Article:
A Symbolic Drive for Change

One thing I can’t get over when I’m in the city is the driving. I was one of those people who thought that because I learned how to drive in Jordan, a nation whose population is not blessed with the best of driving skills, I could drive anywhere. That statement definitely doesn’t apply to New York. It takes a very specific skill set to “manage” driving around this city. Still, I couldn’t be happier about that. It’s the best way to remember the joy that can be brought about by simple strolls! A few weeks ago, on one of those very strolls, I decided to fulfill one of the cheesier goals on my bucket list: find the perfect park bench in Central Park and read something.

The park bench I found was perfect. It was right under what looked like a less frightening version of the “Whomping Willow” from Harry Potter. The lighting was just right, the weather was cooperating, and Mother Nature sent a few cool breezes every couple of minutes. I sat down and picked up Time Magazine’s Influential People Edition from last April, which I had been meaning to go through. I’ve been an avid follower of this list for the past few years, and am always left awestruck with some of the amazing things people around the world accomplish. The one individual that grabbed my attention, though, was Manal Al Sharif, a Saudi Arabian woman very close to my age.

Manal, of course, took over headlines in and around the Arab World for leading approximately 100 women on a drive around a Saudi Arabian city, defying the long upheld ban on female driving. She also uploaded a video of herself driving onto YouTube, gaining an audience of millions only a few hours after doing so. What I wasn’t aware of though, in my new home here in the U.S, is that Manal’s campaign continues to grow within Saudi Arabia. The country has seen several instances of women standing up for their rights in the past few months.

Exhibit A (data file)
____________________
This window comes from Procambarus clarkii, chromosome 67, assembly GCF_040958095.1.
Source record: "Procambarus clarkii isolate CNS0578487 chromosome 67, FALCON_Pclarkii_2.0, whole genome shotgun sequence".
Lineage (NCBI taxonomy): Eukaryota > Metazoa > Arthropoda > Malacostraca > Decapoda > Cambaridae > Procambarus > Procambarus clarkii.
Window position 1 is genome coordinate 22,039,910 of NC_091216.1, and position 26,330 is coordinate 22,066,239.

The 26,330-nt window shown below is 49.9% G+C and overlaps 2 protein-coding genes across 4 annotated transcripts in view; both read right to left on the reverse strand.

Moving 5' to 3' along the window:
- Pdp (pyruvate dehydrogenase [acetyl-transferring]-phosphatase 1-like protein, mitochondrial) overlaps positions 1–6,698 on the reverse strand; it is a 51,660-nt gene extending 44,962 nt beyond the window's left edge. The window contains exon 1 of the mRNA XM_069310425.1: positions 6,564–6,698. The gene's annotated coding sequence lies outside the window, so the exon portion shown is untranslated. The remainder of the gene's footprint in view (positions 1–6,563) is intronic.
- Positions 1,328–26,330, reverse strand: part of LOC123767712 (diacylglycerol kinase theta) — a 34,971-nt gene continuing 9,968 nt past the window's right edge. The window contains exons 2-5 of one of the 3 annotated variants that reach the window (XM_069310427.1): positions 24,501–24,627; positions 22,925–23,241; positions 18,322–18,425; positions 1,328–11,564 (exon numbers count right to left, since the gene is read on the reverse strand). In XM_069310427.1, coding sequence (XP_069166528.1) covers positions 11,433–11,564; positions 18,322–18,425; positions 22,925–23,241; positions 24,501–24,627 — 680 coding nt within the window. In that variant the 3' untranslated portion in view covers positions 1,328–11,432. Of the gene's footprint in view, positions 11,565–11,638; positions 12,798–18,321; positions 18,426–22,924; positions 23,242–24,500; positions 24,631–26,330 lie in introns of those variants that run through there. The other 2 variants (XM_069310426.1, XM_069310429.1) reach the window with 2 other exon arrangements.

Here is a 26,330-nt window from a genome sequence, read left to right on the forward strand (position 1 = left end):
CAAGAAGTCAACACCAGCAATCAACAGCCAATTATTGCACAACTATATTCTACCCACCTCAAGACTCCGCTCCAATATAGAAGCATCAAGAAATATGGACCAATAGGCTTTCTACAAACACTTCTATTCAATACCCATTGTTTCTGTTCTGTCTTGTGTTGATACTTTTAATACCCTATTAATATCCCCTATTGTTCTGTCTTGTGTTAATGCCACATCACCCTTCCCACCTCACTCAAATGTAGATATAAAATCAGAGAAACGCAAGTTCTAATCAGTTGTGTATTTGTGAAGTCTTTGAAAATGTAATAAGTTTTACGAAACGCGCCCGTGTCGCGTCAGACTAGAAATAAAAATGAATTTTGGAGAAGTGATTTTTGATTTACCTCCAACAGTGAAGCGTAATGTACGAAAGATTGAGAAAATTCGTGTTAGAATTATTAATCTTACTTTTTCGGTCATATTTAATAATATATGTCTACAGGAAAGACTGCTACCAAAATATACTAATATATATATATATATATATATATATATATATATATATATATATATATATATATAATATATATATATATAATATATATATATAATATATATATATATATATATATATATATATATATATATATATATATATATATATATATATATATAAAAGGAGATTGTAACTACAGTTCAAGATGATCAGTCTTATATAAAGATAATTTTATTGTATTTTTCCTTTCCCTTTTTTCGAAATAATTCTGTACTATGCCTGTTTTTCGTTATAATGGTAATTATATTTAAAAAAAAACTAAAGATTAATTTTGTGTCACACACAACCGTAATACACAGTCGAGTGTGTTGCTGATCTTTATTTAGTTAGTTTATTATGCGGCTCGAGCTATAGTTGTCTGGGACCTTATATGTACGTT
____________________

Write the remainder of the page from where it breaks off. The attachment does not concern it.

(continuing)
(I recently discussed one of these stories. See it here)

On the one hand, Manal has received death and assault threats from many wishing to uphold the ban on female driving. On the other hand, support for Al Sharif’s cause is extraordinary and uplifting, with movements and groups around the world calling on women in many nations to drive to Saudi Arabian Embassies and honk their cars in support of Al Sharif’s second “drive for change” being planned for this upcoming Sunday, June 17th. Al Sharif’s cause is inspiring, and her work has been nothing short of brave and daring. I hope that individuals emulate Manal, and see her as a source of inspiration in the road to achieve gender equality in the Arab World.

PS: I can’t help but think of MIA’s music video “Bad Girls” as I’m writing this. May it be the anthem for all women planning on participating in the drive on Sunday ;) I’m rooting for you! #women2drive


2 thoughts on “A Symbolic Drive for Change

  1. [...] In another very modern way that brought her a lot of attention, Sarah turns a wrecked car in Saudi Arabia into a work of art. Here’s the film, titled Saudi Automobile. (Shoutout to Women2Drive!) [...]

  2. [...] While these baby steps are great, they cannot overshadow that the vast majority of women are not given the right to move around freely on their own. Ironically, the ruling family still maintains a ban on women driving in the Kingdom, and while more progress has been made on the business front, women still face challenges in a male-dominated workforce and are often relegated to specific jobs. Let’s not forget about this ongoing struggle, which I’ve previously written about here. [...]

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